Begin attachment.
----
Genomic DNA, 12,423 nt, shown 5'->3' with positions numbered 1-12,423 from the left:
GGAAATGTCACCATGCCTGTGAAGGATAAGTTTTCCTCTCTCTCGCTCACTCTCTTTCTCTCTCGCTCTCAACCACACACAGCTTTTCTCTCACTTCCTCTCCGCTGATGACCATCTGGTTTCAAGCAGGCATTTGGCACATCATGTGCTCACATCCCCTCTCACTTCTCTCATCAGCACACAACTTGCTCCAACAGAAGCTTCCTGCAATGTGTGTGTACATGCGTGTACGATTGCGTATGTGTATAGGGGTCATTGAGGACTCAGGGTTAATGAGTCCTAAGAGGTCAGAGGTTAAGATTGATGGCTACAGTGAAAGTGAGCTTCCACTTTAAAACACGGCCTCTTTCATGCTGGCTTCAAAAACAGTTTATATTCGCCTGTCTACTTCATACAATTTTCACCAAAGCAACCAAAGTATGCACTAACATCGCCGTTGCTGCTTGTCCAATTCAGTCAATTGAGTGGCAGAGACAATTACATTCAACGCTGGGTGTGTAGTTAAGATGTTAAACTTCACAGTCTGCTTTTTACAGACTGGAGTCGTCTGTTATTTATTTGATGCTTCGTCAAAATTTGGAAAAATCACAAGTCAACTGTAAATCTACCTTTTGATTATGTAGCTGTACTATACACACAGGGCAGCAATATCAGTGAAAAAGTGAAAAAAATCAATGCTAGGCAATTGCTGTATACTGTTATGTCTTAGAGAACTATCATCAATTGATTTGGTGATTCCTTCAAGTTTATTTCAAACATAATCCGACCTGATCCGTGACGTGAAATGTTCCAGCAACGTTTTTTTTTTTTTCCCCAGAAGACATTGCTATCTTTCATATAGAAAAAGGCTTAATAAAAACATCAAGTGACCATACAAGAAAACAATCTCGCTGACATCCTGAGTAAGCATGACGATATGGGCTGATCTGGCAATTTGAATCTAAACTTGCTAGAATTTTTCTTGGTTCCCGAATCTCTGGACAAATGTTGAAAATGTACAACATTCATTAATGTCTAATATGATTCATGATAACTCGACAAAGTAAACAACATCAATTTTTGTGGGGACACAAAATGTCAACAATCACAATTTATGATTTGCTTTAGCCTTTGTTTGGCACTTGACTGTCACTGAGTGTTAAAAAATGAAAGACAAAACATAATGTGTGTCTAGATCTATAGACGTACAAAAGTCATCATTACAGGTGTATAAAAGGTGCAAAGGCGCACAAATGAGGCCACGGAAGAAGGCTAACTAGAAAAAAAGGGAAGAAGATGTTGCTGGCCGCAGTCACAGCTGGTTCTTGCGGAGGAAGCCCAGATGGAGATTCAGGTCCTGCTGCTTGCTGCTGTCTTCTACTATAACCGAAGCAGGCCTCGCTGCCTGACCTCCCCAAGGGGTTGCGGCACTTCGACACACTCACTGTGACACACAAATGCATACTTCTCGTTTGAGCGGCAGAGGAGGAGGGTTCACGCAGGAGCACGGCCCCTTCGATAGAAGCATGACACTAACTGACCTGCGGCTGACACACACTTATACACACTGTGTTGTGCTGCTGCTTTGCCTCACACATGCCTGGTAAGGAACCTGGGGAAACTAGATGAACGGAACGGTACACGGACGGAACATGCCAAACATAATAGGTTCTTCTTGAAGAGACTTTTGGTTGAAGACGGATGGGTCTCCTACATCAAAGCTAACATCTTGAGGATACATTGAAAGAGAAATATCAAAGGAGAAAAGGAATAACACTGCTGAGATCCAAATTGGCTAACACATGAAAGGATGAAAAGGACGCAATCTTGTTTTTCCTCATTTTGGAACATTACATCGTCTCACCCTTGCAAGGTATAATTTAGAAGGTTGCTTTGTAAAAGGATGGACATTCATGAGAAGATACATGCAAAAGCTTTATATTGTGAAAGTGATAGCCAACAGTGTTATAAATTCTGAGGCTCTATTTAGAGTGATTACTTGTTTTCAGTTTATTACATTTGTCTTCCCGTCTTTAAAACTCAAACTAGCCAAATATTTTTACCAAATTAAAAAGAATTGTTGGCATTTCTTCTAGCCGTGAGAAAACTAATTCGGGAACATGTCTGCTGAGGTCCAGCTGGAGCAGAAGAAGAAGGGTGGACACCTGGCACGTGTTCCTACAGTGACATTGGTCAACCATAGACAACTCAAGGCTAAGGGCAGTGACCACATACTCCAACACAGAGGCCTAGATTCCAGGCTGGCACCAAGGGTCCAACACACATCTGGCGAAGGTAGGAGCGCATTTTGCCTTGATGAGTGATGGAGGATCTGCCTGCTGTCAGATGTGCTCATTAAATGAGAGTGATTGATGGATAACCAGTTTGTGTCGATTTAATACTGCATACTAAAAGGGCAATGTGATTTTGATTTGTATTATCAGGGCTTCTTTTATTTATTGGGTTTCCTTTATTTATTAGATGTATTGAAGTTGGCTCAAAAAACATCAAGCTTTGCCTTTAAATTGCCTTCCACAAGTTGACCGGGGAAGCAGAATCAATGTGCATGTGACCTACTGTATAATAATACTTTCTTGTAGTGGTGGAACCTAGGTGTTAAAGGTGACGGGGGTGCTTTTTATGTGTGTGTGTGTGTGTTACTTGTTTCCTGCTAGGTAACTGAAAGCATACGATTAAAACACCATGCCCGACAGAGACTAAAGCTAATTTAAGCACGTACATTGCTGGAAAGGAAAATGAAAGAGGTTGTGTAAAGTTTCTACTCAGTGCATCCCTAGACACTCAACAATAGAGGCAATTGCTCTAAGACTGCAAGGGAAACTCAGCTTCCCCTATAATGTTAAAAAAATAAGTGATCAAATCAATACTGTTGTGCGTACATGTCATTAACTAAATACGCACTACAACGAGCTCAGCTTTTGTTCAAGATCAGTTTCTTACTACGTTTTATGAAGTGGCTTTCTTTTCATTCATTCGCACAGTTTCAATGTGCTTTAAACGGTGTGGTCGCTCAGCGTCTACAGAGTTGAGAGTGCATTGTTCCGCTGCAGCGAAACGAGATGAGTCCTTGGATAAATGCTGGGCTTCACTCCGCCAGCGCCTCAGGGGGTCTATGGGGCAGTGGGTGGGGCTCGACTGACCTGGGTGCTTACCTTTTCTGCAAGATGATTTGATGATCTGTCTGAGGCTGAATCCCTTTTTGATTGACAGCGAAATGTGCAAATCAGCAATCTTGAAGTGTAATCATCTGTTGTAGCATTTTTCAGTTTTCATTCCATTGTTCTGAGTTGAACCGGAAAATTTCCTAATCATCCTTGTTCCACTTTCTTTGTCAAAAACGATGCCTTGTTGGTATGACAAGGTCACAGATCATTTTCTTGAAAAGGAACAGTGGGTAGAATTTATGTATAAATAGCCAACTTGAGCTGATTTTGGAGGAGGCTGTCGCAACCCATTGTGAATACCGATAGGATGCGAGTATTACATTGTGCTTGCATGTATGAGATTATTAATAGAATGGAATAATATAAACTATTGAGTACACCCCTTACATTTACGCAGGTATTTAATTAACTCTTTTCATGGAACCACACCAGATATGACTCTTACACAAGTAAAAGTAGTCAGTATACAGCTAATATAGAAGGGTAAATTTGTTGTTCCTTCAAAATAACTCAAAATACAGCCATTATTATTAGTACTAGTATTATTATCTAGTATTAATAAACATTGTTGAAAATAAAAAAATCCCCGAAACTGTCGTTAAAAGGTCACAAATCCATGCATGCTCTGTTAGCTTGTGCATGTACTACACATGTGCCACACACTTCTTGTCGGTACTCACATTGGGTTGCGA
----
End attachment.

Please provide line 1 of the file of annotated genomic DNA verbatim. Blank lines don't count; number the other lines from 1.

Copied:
Genomic DNA, 12,423 nt, shown 5'->3' with positions numbered 1-12,423 from the left: